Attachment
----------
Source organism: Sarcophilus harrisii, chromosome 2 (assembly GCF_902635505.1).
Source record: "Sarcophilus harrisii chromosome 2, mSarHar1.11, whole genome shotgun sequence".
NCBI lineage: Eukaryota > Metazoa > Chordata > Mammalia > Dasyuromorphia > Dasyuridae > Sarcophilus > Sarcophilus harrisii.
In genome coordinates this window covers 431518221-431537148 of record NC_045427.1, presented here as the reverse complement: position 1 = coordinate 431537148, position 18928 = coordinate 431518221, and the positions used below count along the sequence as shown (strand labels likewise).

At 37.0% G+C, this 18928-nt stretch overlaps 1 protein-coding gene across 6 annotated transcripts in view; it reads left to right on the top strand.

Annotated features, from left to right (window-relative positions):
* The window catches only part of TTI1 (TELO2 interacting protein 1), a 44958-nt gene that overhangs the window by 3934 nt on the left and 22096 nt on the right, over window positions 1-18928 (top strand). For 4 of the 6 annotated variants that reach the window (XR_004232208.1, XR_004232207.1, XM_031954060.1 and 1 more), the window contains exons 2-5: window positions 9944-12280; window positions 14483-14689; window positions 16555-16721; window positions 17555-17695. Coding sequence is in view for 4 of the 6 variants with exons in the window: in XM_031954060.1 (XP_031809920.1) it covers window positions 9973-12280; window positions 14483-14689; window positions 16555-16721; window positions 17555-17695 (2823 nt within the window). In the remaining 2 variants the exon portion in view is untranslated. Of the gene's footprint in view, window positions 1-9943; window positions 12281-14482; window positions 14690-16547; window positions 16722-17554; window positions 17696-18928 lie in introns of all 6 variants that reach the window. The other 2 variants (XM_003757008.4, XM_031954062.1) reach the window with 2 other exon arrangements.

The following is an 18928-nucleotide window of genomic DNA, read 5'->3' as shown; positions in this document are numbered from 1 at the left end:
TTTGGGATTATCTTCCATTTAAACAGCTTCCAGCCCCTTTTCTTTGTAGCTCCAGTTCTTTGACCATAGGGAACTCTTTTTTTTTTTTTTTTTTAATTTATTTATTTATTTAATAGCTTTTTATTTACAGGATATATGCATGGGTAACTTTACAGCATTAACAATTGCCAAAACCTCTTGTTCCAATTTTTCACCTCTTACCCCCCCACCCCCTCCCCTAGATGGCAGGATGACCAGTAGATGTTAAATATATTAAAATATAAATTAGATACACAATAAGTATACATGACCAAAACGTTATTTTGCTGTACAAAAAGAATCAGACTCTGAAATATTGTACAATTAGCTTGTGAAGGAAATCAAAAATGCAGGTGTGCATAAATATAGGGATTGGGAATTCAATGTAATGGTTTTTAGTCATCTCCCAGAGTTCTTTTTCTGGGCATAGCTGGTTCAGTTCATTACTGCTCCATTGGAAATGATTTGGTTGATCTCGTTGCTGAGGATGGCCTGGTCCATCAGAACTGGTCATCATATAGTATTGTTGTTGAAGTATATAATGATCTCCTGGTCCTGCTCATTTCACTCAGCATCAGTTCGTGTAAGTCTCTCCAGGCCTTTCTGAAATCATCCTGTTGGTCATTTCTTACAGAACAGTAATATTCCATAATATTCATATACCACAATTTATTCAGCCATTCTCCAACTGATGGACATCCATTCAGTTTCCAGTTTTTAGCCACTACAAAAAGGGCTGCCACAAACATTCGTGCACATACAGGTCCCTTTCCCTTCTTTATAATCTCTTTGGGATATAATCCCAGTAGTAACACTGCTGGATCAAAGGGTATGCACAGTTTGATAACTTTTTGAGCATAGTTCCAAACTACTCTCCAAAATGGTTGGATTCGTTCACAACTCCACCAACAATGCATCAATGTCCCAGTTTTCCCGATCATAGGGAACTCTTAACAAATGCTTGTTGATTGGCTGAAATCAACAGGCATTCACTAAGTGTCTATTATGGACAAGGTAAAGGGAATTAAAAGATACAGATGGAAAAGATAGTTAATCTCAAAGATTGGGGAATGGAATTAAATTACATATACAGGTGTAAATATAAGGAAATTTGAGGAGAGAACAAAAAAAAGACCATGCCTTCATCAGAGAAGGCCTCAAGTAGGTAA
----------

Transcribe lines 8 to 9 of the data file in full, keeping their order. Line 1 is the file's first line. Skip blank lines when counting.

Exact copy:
The following is an 18928-nucleotide window of genomic DNA, read 5'->3' as shown; positions in this document are numbered from 1 at the left end:
TTTGGGATTATCTTCCATTTAAACAGCTTCCAGCCCCTTTTCTTTGTAGCTCCAGTTCTTTGACCATAGGGAACTCTTTTTTTTTTTTTTTTTTAATTTATTTATTTATTTAATAGCTTTTTATTTACAGGATATATGCATGGGTAACTTTACAGCATTAACAATTGCCAAAACCTCTTGTTCCAATTTTTCACCTCTTACCCCCCCACCCCCTCCCCTAGATGGCAGGATGACCAGTAGATGTTAAATATATTAAAATATAAATTAGATACACAATAAGTATACATGACCAAAACGTTATTTTGCTGTACAAAAAGAATCAGACTCTGAAATATTGTACAATTAGCTTGTGAAGGAAATCAAAAATGCAGGTGTGCATAAATATAGGGATTGGGAATTCAATGTAATGGTTTTTAGTCATCTCCCAGAGTTCTTTTTCTGGGCATAGCTGGTTCAGTTCATTACTGCTCCATTGGAAATGATTTGGTTGATCTCGTTGCTGAGGATGGCCTGGTCCATCAGAACTGGTCATCATATAGTATTGTTGTTGAAGTATATAATGATCTCCTGGTCCTGCTCATTTCACTCAGCATCAGTTCGTGTAAGTCTCTCCAGGCCTTTCTGAAATCATCCTGTTGGTCATTTCTTACAGAACAGTAATATTCCATAATATTCATATACCACAATTTATTCAGCCATTCTCCAACTGATGGACATCCATTCAGTTTCCAGTTTTTAGCCACTACAAAAAGGGCTGCCACAAACATTCGTGCACATACAGGTCCCTTTCCCTTCTTTATAATCTCTTTGGGATATAATCCCAGTAGTAACACTGCTGGATCAAAGGGTATGCACAGTTTGATAACTTTTTGAGCATAGTTCCAAACTACTCTCCAAAATGGTTGGATTCGTTCACAACTCCACCAACAATGCATCAATGTCCCAGTTTTCCCGATCATAGGGAACTCTTAACAAATGCTTGTTGATTGGCTGAAATCAACAGGCATTCACTAAGTGTCTATTATGGACAAGGTAAAGGGAATTAAAAGATACAGATGGAAAAGATAGTTAATCTCAAAGATTGGGGAATGGAATTAAATTACATATACAGGTGTAAATATAAGGAAATTTGAGGAGAGAACAAAAAAAAGACCATGCCTTCATCAGAGAAGGCCTCAAGTAGGTAA